This post comes from people wondering why some workouts just don’t feel right. You feel fine when you get the gym, but you’re having trouble matching the weights or reps from previous workouts let alone progressing. I have decided to outline a few things that can screw up a workout to keep in mind to make sure you’re next trip to the gym is a good one.
- Lack of sleep – This is a huge one. Sleep is an extremely important factor in any exercise program. You need to get the right amount of sleep to not only recover from workouts, but to improve energy levels throughout the day. So if you normally get 9 solid hours of sleep each night, but you stay up extra late to watch the Biggest Loser season premier or reading 1960s exercise books by Kenneth Cooper telling you to do your cardio, and you only get 5 hours of sleep, we are going to have a problem. The result is that you are only are going to be sluggish. That Lo-Carb Monster may wake you up, but it’s not going to magically give your Central Nervous System (CNS) the ability to perform strength training at the high level I’m sure you’re used to. I have a rule for myself, if I don’t get my normal amount of sleep, I don’t workout. I don’t want to waste an hour going through the motions when I may to able to actually work hard enough to make some progress tomorrow with a full nights rest. It’s not about just punching the clock and satisfying your gym addiction, it’s about working hard enough to stimulate the body to change.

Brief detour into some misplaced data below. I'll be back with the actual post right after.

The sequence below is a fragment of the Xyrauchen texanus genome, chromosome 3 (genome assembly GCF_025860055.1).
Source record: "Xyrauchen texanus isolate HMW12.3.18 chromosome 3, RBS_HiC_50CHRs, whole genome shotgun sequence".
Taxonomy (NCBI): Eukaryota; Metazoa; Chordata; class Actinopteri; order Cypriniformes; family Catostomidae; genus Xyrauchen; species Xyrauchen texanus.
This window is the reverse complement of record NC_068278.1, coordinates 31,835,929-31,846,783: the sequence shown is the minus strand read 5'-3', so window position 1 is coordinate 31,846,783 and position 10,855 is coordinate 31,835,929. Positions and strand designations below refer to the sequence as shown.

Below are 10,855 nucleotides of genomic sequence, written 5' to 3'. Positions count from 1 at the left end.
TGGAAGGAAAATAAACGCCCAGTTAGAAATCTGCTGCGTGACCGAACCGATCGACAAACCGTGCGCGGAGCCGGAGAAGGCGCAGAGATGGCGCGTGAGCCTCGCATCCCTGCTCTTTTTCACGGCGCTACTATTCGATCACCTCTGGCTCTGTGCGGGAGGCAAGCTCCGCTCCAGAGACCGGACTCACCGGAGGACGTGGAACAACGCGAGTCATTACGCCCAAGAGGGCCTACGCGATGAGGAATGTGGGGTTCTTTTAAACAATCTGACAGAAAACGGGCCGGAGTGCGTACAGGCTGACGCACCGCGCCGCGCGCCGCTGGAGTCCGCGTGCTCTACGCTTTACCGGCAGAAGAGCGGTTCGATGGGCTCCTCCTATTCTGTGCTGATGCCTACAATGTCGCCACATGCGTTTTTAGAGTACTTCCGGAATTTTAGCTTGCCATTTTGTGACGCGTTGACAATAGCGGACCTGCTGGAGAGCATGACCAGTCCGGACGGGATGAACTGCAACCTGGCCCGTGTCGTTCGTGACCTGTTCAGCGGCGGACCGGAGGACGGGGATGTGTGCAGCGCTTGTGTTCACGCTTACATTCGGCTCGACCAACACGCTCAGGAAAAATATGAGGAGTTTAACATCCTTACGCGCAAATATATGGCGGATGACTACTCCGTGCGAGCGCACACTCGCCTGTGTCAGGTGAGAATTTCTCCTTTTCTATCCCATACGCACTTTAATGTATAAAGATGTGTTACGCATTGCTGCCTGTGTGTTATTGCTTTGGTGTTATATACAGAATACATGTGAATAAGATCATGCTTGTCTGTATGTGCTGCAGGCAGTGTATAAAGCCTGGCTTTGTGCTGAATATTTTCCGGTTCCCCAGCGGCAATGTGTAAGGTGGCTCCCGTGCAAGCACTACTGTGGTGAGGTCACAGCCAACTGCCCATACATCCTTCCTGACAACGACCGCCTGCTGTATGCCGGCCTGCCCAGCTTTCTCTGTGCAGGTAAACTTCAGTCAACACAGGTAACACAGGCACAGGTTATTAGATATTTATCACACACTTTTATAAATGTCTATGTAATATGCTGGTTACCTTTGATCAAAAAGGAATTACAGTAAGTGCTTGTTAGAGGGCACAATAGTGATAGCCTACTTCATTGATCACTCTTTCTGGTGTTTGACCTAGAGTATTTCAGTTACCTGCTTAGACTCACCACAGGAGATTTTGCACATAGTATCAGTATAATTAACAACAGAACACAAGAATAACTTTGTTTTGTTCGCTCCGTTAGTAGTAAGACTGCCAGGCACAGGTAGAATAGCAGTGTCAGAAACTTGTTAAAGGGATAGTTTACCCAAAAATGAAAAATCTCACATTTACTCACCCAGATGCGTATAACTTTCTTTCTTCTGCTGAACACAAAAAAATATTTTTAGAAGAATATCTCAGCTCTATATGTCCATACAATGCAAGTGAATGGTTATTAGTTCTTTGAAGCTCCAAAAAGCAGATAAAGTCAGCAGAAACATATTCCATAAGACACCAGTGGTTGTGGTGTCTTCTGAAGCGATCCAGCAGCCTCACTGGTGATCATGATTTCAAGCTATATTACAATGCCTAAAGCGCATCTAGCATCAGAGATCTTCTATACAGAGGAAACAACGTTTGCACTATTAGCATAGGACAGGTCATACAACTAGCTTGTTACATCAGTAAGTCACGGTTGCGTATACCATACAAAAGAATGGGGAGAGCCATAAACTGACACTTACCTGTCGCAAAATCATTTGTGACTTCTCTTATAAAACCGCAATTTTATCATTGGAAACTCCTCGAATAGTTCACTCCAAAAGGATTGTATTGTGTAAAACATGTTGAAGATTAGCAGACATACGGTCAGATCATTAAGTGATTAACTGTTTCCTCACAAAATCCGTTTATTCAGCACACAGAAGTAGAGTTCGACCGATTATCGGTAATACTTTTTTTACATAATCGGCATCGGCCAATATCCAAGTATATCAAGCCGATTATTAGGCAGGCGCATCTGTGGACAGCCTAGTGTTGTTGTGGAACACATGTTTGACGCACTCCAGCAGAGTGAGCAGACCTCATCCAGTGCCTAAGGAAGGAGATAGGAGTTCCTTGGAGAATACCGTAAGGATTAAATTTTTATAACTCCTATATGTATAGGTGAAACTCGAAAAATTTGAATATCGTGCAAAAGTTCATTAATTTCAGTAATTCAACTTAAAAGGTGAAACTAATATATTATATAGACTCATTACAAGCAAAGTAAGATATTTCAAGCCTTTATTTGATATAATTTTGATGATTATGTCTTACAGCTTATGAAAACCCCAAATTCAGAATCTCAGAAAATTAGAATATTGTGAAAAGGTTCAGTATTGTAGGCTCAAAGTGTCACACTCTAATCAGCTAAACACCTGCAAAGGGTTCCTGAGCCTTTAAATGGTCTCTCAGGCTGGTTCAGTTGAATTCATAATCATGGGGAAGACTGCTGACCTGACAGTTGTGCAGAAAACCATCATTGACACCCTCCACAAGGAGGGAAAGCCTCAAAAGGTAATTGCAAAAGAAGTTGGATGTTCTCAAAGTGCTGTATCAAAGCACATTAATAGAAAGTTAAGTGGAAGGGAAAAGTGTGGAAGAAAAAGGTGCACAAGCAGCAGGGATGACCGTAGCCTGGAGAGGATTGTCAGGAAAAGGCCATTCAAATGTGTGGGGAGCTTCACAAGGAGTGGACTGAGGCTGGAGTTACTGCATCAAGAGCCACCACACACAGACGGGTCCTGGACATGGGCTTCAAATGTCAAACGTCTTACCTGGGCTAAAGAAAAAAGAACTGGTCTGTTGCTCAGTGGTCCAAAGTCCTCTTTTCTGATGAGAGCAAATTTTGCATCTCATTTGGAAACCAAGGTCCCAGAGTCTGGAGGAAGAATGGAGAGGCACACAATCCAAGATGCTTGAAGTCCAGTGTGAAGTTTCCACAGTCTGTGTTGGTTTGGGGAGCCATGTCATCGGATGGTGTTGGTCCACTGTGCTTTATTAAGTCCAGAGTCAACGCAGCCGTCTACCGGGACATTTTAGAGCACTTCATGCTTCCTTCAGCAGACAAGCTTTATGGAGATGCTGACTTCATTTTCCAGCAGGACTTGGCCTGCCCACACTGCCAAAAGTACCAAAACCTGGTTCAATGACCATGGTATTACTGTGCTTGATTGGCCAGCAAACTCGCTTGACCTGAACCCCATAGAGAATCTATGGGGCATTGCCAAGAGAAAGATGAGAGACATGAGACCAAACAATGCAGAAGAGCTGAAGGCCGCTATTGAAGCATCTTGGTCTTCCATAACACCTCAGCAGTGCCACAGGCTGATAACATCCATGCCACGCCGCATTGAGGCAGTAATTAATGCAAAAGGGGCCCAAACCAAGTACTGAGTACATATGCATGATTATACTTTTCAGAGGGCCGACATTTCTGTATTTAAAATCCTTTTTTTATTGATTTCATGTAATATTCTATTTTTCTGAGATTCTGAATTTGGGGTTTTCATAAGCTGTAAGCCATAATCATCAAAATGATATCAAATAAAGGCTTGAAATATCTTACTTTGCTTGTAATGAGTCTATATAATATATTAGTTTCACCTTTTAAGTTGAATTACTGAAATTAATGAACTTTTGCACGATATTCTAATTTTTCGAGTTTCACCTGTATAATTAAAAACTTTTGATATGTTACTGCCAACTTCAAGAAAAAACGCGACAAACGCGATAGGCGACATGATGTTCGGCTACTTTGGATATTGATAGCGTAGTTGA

- Inadequate Food Intake – This one is simple. Food is fuel. Without proper fuel, the engine won’t run as well. We see this a lot with younger athletes. A kid has a poor performance and looks sluggish, you ask what he ate that day and get a response like “I had a pop tart for breakfast, and some peanut butter on toast for lunch, and I’ll have dinner when I get home tonight.” (usually from a kid trying to gain muscle mass mind you, who will then start asking about which supplements to start taking, but I digress) The point is you have to eat in order to stay energetic and be able to have a substantial workout. That’s the whole point of food consumption. It’s also why I don’t like huge caloric deprivation diets. It prevents you from getting in quality workouts.
- Stress – Stress can have a huge impact on your workouts. It wears on you and this is going to show up in your workouts. While working out is a great way to reduce stress, stress is a great way to kill a workout. It goes back the CNS. Your nervous system is impacted by stress, you can’t ask a fried nervous system to engage the muscles in a serious way, it’s just not going to cooperate. It goes back to quality. If you can’t do your workout with enough intensity to create some change, you’re probably going to be better off resting.
So take these controllable factors into consideration as you enter and continue your workout programs. All of these can be improved upon and can really help keep you on track. And I can’t emphasize enough the importance of understanding that working out is not a daily mundane task that you simply just have to show up and go through the motions to achieve the results you want. It is a specific process with goals and progressions and proper rest. Don’t fall victim to the thoughts that you have to be in the gym for 2 hours everyday to get “in shape”, sometimes a little rest will make a huge difference. Is your goal to be in the gym for 2 hours everyday rain or shine, or is it to improve your body? Think hard about that as we come to the end of the first week of 2011.